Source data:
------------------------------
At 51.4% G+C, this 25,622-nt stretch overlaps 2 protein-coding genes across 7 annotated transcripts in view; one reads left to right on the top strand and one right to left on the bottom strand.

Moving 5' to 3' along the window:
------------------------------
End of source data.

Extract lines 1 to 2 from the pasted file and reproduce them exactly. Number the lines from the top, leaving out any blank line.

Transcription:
At 51.4% G+C, this 25,622-nt stretch overlaps 2 protein-coding genes across 7 annotated transcripts in view; one reads left to right on the top strand and one right to left on the bottom strand.

Moving 5' to 3' along the window: